In part 1 of this article, I introduced the concept for an SPFx extension that adds a header to every page, showing the classification information for a site.

In part 2, we created an SPFx extension that adds a header that displays a static message with the security classification of a site.

In part 3, we learned more about property bags and learned a few ways to set the sc_BusinessImpact property (a property we made up) of our test sites to LBI, MBI, and HBI.

In this part, we will finally get to add code to our extension that reads the property bag of the current site and displays the appropriate site classification label.

Reading the classification from the site’s property bag

You can get the property bag of a site using a simple REST call to  but it is even easier to use the SP PnP JS library make queries like these.

Adding the SP PnP JS library to your project

Open the Visual Studio Code solution you created in part 2 and perform the following steps:

  1. Open the terminal pane (CTRL-`).
  2. From the terminal pane, type:
    npm i sp-pnp-js --save
  3. We’ll need to update the ExtensionContext in the IClassificationHeaderProps interface. It will allow the ClassificationHeader component to access the context used to make PnP calls. We’ll also add a couple variables to the IClassificationHeaderState interface: one to keep the classification we’ll retrieve from the property bag, and one to keep track if we’re still loading the page.
    The code also defines the classification property bag name (sc_BusinessImpact) and the default classification (“LBI”) for when it doesn’t find a classification for a site. Feel free to change either of those values to what makes sense for your needs.
    Simply copy and paste the following code to ClassificationHeader.types.ts:
  1. Now we need to pass the ExtensionContext to the ClassificationHeader component. Open the ClassificationExtensionApplicationCustomizer.ts file and paste the following code (line 53 is the only line that was updated):
  1. Now we just need to make the ClassificationHeader component query the property bag when component mounts, save the classification in the state variable and change the render code to display the classification. Just copy the code below to ClassificationHeader.tsx:

That should be it, let’s try it!

  1. From the Terminal pane in Visual Studio Code, type:
    gulp serve
  2. It should launch the browser to the page you had set up in part 2, in serve.json. If prompted to run debug scripts, accept.
  3. Assuming that the default page is not one of your LBI, MBI, or HBI test pages, you should get the default value classification (e.g.: LBI).
  4. Change the first part of the browser’s URL to point to your HBI page (change the part before ?debugManifestsFile=…), and it should tell you that the site is classified HBI.
  5. Repeat step 4 with your LBI and MBI sites and make sure that you get the right messages.

If everything went well, your sites displayed the right classification, but the message bar didn’t change from the default yellow warning. Let’s change that.

Changing the message bar type based on the site classification

  1. Change the render method of the ClassificationHeader.tsx to display a message bar type “warning” for MBI, and “severeWarning” for HBI, and “info” for everything else. The render method should look like this:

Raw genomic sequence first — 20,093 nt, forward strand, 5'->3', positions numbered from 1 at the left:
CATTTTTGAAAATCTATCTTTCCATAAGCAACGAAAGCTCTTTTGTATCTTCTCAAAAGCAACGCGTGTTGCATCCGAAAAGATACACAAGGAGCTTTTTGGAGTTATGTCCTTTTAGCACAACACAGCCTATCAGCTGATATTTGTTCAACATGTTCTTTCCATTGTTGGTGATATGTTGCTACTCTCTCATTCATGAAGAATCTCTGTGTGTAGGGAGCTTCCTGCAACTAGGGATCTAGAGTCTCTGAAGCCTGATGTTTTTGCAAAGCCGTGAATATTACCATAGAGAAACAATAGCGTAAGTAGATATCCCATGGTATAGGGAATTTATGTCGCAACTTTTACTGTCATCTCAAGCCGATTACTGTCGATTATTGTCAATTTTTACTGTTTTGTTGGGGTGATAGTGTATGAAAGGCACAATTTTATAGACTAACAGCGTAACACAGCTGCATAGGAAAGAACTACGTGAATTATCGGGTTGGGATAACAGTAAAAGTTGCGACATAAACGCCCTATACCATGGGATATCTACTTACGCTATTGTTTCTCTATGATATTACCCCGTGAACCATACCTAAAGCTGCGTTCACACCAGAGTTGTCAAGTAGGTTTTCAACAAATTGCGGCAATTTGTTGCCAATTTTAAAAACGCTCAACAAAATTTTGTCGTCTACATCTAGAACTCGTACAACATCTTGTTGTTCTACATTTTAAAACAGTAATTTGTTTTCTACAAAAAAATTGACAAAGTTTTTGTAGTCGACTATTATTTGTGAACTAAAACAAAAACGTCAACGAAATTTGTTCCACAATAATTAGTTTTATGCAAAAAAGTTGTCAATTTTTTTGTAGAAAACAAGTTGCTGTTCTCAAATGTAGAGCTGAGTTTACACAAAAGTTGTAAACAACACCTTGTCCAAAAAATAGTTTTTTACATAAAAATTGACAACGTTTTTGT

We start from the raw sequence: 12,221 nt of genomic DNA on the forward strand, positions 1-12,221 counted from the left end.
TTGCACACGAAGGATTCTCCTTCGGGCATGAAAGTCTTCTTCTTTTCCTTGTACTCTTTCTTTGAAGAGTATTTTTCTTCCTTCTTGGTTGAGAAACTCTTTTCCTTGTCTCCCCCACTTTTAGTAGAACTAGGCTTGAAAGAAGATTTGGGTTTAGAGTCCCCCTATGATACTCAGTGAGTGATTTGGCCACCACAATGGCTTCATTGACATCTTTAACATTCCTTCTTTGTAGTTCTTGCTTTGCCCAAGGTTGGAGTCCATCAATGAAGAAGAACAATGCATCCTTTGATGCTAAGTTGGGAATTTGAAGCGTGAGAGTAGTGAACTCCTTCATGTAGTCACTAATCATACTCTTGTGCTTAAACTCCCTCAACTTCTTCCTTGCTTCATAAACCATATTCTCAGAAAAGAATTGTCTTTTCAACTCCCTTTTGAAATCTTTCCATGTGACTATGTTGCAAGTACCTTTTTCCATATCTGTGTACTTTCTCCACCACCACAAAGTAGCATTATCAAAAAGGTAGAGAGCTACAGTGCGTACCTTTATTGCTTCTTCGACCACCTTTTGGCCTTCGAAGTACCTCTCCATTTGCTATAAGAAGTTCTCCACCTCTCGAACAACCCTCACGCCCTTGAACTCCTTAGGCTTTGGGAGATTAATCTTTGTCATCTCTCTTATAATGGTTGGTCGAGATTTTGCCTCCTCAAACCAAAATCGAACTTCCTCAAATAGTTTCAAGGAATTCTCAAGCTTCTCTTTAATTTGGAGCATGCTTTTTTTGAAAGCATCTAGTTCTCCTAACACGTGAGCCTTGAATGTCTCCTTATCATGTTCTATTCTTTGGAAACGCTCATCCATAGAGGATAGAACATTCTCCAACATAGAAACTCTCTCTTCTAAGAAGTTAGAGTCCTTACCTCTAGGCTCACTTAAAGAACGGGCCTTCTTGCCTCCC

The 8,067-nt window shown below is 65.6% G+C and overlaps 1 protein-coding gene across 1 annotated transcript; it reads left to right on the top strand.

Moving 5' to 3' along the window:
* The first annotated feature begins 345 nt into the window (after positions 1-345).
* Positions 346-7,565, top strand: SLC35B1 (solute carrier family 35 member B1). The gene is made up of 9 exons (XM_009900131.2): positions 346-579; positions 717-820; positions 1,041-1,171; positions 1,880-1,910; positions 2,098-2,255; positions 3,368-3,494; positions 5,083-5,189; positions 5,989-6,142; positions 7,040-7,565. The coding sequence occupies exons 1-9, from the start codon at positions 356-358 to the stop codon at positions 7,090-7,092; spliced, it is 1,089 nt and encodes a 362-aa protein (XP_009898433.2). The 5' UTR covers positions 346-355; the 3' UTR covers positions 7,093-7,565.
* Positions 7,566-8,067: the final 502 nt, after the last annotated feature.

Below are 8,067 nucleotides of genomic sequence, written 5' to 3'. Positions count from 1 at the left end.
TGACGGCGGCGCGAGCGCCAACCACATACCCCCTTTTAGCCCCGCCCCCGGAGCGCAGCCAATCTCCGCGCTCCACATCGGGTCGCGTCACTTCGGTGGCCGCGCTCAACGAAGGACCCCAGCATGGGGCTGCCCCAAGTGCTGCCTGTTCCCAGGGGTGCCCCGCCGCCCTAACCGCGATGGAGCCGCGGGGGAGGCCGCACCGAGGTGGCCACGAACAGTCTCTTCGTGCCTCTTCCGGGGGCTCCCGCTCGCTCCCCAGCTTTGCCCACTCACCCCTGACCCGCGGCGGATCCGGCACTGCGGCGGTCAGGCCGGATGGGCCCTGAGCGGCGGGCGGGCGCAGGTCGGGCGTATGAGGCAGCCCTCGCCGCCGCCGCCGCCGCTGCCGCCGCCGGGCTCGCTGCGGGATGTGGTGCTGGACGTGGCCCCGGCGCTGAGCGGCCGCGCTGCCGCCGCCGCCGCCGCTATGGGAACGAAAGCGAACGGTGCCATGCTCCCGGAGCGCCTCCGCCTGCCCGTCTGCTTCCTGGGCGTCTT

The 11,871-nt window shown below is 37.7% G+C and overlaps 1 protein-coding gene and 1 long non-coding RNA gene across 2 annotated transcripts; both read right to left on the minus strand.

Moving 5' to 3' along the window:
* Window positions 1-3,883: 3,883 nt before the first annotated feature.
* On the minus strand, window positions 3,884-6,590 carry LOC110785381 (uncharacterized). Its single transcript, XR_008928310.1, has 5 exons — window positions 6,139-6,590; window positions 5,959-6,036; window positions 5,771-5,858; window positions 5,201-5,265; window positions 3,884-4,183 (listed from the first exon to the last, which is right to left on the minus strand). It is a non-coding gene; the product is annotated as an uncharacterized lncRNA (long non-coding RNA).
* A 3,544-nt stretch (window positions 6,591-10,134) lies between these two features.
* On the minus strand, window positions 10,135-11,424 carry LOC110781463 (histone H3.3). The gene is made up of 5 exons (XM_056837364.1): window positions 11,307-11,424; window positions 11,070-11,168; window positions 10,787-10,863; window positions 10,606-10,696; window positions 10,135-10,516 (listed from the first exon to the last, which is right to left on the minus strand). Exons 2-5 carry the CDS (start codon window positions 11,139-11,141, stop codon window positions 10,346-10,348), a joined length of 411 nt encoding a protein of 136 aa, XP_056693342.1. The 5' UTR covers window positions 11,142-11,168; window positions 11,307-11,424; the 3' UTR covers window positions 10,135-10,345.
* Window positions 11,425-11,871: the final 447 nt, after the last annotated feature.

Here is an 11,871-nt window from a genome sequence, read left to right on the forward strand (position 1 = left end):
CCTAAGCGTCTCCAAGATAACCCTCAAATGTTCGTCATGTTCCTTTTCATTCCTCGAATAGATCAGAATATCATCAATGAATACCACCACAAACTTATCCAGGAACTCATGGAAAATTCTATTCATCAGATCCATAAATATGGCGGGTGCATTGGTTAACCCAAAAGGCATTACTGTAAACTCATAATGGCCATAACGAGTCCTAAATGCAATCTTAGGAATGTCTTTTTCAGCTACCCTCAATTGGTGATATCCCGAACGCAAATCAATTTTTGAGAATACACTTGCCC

Try the LBI, MBI, and HBI test pages again just like you did before, except this time, you should get the following:

MBI Test Site
HBI Test Site

Help! The extension stops loading when I changed pages and it stopped prompting me if I want to load the debug scripts!

You most likely forgot to include the part after ?debugManifestsFile=… in the URLTry to launch the extension again (gulp serve) and copy the part of the URL with the ? to your test pages.

(I know because I did this a few times)

How to debug the extension

In theory, the extension should work and load at least the default LBI message. But what if you want to debug the extension?

Here is a simple trick:

  1. Launch your extension by using gulp serve as you did above.
  2. Copy the everything in the URL from the ?. It should look like something like this:
  3. In your Visual Studio Code project, find launch.json under the .vscode folder.
  4. If you don’t have such a file, you probably need to install the Chrome Debugger Extension for Visual Studio Code. Just go to and follow the instructions to install it.
  5. Find the configuration entry that starts with “name”: “Hosted Workbench” and paste the ugly URL you got in step 2 at the end of the URL marked “url”. This will add the instructions to load the extension in debug mode.
  6. From the Terminal pane, type:
    gulp serve --nobrowser
  7. This will start the local web server but won’t launch the browser.
  8. Set a few breakpoints where you want to debug the code by using F9. For example, the render method of the ClassificationHeader component.
  9. From the Debug menu in Visual Studio Code, select Start Debugging and it should launch Chrome to the page you specified in launch.json, prompt you to login, then prompt you to run Debug scripts. Accept and you should be able to debug through the code.

This should be all for today. Next part of this article will clean up some of the code, add localized strings, and prepare the code for production and deploy it!.



Microsoft MVP and PnP Team Member. Independent consultant. Certified SCRUM Master. SharePoint, Office 365 and Dynamics 365 are his favourite toys.